Again, not everything that isn't a landmark should be a secret. Some things can simply be hidden. Having to explicitly request to look closer is already a barrier to discovery. The additional barrier of a dice roll is appropriate in some situations, but not every situation.. But before rolling the dice, decide if the information is secret or just hidden - decide what it would mean for the characters to be able to fail in their search. If you don't think they even could fail, then it's not really a secret, and you don't need to roll the dice.

Some games include conditional information that is halfway between hidden and secret. Like secret information, it can't simply be found by every character who looks. But under the right conditions, it can be found, with no chance of failure, like hidden information. Skills in Trail of Cthulhu and its sister games work like that. If you have the right skill and you search for a clue, you will find it. But if you don't have the skill, you simply can't find it. Equipment in a lot of video games works this way. In A Link to the Past, if Link has the right magic gloves, he can lift boulders to clear a path, but without them, the path remains blocked. In Super Metroid, Samus needs specific ammunition to shoot down specific doors; without the right ammo, the doors remain closed.

A final note is that some games have only secrets, with no hidden information that can be learned without making a skill test. In the earliest dungeons, you can't even open a door without passing a skill test. I think how difficult it is to gain information should be based on its importance to the game.

If the players have to know some information, it should be landmark. This is true of all the visual description needed to create a shared image of the game world in everyone's imagination.

If information is really important, it should probably be landmark or hidden. No player wants their judge to "fudge" and lie about the result of a dice roll, or to "railroad" and seize control of the characters to make them do something ... but no one wants to cancel their expedition and spend the rest of the session hastily putting together a back-up delve just because they couldn't find the one secret door that revealed the rest of the dungeon either.

Information can safely be made secret under one of two conditions. The first is if that information is truly optional. It might be very nice for the players to find it, but the game won't come to a complete halt if they can't. The second condition is if there are a variety of ways to learn the information. If there are at least three ways to learn a piece of information, and the characters botch every attempt, then perhaps it's okay to let them fail. No one wants the entire group's game to end for the night because of one bad dice roll, but three bad dice rolls, accompanied by three rounds of planning and three narrative descriptions of the attempt mean that failure hasn't stopped the game - watching the characters fail has become the game, at least for this night and this secret.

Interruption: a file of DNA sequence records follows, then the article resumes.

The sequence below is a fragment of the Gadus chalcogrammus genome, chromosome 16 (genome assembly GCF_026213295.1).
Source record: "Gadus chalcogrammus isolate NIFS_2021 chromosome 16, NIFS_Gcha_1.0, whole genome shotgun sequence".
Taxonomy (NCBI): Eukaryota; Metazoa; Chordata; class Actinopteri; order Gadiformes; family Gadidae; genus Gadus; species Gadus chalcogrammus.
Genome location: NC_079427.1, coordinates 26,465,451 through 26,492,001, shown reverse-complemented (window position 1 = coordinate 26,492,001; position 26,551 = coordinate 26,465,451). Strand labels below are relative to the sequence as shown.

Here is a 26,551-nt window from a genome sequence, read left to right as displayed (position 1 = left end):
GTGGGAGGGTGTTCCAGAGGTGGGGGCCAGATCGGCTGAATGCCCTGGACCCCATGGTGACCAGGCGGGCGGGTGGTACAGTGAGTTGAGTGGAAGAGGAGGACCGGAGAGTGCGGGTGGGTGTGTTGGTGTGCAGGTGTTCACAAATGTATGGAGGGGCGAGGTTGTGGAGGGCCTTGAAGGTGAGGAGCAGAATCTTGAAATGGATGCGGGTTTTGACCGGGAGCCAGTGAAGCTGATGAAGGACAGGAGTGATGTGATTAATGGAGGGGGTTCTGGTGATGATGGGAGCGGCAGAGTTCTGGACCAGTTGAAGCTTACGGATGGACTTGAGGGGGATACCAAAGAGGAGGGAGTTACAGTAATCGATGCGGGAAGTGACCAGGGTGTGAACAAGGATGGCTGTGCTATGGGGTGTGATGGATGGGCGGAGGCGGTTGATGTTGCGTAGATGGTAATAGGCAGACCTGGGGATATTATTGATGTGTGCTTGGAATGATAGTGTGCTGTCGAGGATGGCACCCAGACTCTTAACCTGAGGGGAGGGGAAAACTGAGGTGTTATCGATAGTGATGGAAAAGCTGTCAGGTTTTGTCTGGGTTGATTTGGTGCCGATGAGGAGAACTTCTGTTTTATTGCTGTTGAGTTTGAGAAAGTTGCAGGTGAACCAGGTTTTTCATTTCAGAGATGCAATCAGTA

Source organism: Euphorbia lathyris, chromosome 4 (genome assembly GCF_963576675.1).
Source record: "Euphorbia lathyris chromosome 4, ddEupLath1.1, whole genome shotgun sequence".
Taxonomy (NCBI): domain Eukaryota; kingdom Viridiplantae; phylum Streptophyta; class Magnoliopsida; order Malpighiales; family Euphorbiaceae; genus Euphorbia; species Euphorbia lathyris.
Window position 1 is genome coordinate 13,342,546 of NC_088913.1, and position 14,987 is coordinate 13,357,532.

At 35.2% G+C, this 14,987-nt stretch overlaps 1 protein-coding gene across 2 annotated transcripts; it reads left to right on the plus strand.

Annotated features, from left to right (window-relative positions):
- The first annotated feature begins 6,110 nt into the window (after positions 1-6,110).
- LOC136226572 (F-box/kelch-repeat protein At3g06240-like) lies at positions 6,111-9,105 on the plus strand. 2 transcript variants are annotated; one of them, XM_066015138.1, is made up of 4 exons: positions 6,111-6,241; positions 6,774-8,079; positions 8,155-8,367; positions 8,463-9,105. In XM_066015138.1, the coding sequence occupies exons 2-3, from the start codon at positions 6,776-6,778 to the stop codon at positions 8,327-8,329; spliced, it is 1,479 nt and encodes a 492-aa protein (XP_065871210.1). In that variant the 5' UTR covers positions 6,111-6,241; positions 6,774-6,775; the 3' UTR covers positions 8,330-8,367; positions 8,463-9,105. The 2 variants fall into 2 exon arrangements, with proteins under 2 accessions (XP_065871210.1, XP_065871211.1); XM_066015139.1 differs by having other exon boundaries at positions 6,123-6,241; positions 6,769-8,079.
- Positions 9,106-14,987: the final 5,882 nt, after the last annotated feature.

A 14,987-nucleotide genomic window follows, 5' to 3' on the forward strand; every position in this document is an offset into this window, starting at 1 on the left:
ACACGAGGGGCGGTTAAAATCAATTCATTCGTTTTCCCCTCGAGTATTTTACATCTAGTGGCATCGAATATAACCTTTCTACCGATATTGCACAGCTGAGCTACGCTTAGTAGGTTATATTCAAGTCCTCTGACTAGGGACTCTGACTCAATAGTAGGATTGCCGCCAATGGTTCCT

1. I'm not sure I know how to articulate myself on this off hand, but I really like this framework. Investigation in RPGs has always been a tricky thing, and keying landmark, hidden, and secret information, and thinking about the cost of information, is a smart way for GMs and players to disseminate and negotiate information in a way that doesn't create distracting dissonance between players and their characters.

    1. It's certainly a balance that you have to strike. Too much description gets boring quickly, but too little and you're not all able to imagine the scene the same way, and the differences in two people's imaginings can have important consequences.

  2. I'm tempted to mechanize that. Failed roll, you get the landmark level info. Mediocre roll, you get the hidden stuff. Wildly successful, get hidden intel and the deep down secrets.

    1. I think that would probably work, as long as your players agree to it.

      It seems like there are a weirdly large number of ways of handling searches. It's probably a good idea for any group to make sure they're all on the same page about how they're going to be handled.

  3. I really appreciate that the same framework is applicable to dungeon crawls and investigations.

    1. Thanks! Yeah, it's an idea that kind of keeps growing in my mind over time. There might be a straightforward application to non-search-type skills, but I haven't thought that all the way through yet.

  4. This is probably the best blog entry in a blog since Grognardia's James Maliszewski stopped posting. Thank you.

  5. Your Landmark identification thingy reminds me of the monument mechanic from Caves of Qud. Go up to one, and it randomly generates and shows its history a la Dwarf Fortress style. Then sometimes has some special reputation information from it.

    1. I really need to play Caves of Qud sometime... Also Sproggiwood and Axiom Verge...

  6. I like this approach. I think this is actually quite a fundamental way of viewing the whole roleplaying experience. A lot of information should be available. But a lot more, of more significance and value, should be there through clever play - which includes just simply asking the right questions. I don’t believe things should be *that* hard for players. When they realise that being a bit clever and engaged can yield good results, *then* they’ll be more likely to be on board for being more engaged and being more clever. I have no problem with rolling dice for things, but there are some things, many things, for which dice rolls are really *not* needed (IMO). I like this framework and approach.